Digital comics

How digital comics pioneer ComiXology retains its identity within Amazon

Shortly after a startup called ComiXology unveiled its digital comics app, a board member received an email with an Excel file revealing all purchases made on the app. After a day of digital forensics revealed the sender was in his 20s in Seattle, CEO David Steinberger opted for a soft approach. “Hey, can you help me figure out how you got this?” he asked. “Oh, that was easy,” said the culprit. “I just hacked your app.”

“So we hired him,” laughs Steinberger. “He still works for us.”

David Steinberg

These days, Amazon, which acquired ComiXology three years ago, might not appreciate such antics. But the anecdote illustrates a business ethos that Steinberger and co-founder John Roberts have tried to maintain since the founding of their company a decade ago: have heart, build karma, and work together to find solutions.

“We have taken care, culturally speaking, to define what is important to us, and how we behave and interact with our customers,” says Steinberger. “When you’re 10 people in a room and everyone can hear conversations, they get a founder’s mindset. When it increases to 50-60 people, we have to [formally] define what it means to work for ComiXology and how to think about ourselves. Today, the company has over 100 employees in offices in New York, Los Angeles and Seattle.

The task of maintaining the individuality and values ​​that propelled its initial success became more difficult when ComiXology became part of an Amazon-sized conglomerate in 2014. Three years later, Steinberger, which continues as CEO of ComiXology and also leads the digital comics business on Amazon’s site. The Kindle e-book platform has not only developed the shared corporate values ​​of the two companies, but creatively integrates Amazon’s assets to refine ComiXology’s business.

Life at Amazon

While ComiXology’s focus on employee development and customer experience aligns well with Amazon’s leadership principles, Steinberger places particular emphasis on empathy in the context of problem solving. “Go beyond everyone you work with, put yourself in the shoes of retailers, publishers and customers, understand their perspectives and have fun being a fan,” he says.

This approach survived a test at the start of the merger, when iPhone and iPad users railed against ComiXology for canceling their ability to purchase comics through the iOS app, in order to circumvent Apple’s transaction dollars cut.

“It was the hardest thing we’ve ever done,” Steinberger says of ComiXology’s attempts to regain customer trust after the switch. “We’ve spent the first eight months with Amazon making it as easy as possible to go from buying on the ComiXology website to playing it on the app. But there’s no doubt that it adds a click or two. We tried to respond with understanding, recognizing when it’s harder for customers and how to make it easier for them.”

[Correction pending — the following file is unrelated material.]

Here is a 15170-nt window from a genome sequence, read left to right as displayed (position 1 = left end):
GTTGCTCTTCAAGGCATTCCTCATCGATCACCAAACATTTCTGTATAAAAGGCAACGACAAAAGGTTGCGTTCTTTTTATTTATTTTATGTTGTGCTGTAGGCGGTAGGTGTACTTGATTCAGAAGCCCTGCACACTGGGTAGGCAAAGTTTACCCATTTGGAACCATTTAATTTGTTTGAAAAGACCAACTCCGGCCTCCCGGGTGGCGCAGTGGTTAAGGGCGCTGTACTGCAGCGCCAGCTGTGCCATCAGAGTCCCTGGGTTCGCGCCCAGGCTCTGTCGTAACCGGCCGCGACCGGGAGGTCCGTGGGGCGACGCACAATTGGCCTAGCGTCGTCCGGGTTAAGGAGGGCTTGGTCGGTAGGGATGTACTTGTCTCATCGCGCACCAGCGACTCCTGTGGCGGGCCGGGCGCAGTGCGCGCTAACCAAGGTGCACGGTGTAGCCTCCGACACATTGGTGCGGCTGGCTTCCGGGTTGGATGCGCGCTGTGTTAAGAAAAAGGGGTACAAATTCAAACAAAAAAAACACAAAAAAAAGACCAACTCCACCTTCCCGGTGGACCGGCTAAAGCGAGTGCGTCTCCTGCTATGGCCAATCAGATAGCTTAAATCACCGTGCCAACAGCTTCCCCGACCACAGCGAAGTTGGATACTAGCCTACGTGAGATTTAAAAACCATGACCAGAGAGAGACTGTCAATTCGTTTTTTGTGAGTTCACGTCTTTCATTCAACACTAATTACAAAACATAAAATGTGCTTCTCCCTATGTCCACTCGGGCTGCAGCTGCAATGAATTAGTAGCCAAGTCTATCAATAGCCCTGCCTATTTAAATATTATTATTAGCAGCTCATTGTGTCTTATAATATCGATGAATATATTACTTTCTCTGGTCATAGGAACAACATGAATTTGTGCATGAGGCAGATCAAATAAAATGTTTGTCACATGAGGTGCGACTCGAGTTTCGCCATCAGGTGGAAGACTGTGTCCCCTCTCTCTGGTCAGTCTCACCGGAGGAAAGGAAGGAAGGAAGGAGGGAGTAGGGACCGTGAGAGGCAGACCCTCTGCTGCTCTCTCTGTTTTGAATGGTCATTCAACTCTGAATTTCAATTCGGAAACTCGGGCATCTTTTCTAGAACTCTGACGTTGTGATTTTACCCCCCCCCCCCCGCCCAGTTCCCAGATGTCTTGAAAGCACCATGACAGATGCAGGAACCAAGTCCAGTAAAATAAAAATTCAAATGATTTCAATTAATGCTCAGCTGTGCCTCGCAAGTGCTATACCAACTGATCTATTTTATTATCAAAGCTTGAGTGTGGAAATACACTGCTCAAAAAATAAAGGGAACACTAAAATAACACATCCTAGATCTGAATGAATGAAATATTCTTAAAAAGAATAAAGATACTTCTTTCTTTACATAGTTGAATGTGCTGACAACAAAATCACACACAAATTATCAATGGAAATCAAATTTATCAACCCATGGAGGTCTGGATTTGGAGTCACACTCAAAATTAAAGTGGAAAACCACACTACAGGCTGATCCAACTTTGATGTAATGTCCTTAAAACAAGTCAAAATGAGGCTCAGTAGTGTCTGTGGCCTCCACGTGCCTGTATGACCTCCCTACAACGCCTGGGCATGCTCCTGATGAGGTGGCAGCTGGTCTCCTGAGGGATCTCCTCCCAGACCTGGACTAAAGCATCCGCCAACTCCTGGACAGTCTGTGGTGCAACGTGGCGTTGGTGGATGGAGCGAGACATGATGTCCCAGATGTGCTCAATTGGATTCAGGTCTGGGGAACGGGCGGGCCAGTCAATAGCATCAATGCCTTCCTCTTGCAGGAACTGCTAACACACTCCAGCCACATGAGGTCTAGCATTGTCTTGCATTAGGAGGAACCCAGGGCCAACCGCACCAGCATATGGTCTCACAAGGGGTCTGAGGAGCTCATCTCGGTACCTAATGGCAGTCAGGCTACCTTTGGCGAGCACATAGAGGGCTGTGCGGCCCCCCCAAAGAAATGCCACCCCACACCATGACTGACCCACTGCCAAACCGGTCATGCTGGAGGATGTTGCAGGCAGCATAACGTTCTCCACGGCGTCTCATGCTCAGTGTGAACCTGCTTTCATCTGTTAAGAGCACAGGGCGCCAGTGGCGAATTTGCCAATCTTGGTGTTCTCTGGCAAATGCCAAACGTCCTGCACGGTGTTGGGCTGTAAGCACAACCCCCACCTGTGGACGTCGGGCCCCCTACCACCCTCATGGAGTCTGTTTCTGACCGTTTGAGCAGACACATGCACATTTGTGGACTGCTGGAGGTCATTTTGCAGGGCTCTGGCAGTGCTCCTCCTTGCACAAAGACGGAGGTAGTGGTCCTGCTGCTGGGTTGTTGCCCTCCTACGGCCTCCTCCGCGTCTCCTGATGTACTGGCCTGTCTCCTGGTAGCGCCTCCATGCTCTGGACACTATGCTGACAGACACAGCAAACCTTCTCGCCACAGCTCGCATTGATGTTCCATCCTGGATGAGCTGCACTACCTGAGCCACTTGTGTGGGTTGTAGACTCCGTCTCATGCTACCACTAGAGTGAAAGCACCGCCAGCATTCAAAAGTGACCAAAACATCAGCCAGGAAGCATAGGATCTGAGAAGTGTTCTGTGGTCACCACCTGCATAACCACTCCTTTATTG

Intertwining with Amazon not only allowed Kindle and ComiXology apps to share comic book titles, but also led to ComiXology streamlining its internal communications, infrastructure, and analytics through processes built by its parent company.

“We’re very integrated compared to some subsidiaries, so it’s important for us to balance the Amazon way, because we exist and manage parts of Kindle, while keeping the spirit of ComiXology in place,” says Steinberger. . “It took us a while to get used to a very writing-centric culture. [At Amazon,] there are no PowerPoint presentations. When you present an idea, it is in narrative form. It helps me think ahead about questions people might ask and creates more critical thinking, which helps you make better decisions. »

“Amazon is very data-driven,” he adds, “where startup ComiXology did more gut stuff. We’ve become a lot more data-driven and less gut-driven over time. »

This synergy has given rise to fruitful initiatives. Last year, the company launched the hugely successful ComiXology Unlimited, a monthly subscription service, similar in concept to Amazon’s Kindle Unlimited, which offers access to some 10,000 comics. This year, it started publishing original comics and added Marvel titles and a recommendations menu. The goal is to attract new subscribers, increase reading frequency and introduce existing readers to other genres, and it works: recent figures from ComiXology revealed new customers accounting for 60% of free trials, and ComiXology Unlimited increases customer reading frequency by 58% and encourages 74% of subscribers to try new genres.

Behind the service, quite a powerful technology is at work. “We dialed in machine learning to help with the comics it recommends,” says Steinberger. “We see a future where text recognition could be extremely useful. Even recognizing people in drawings could be super cool.

Win the digital comics category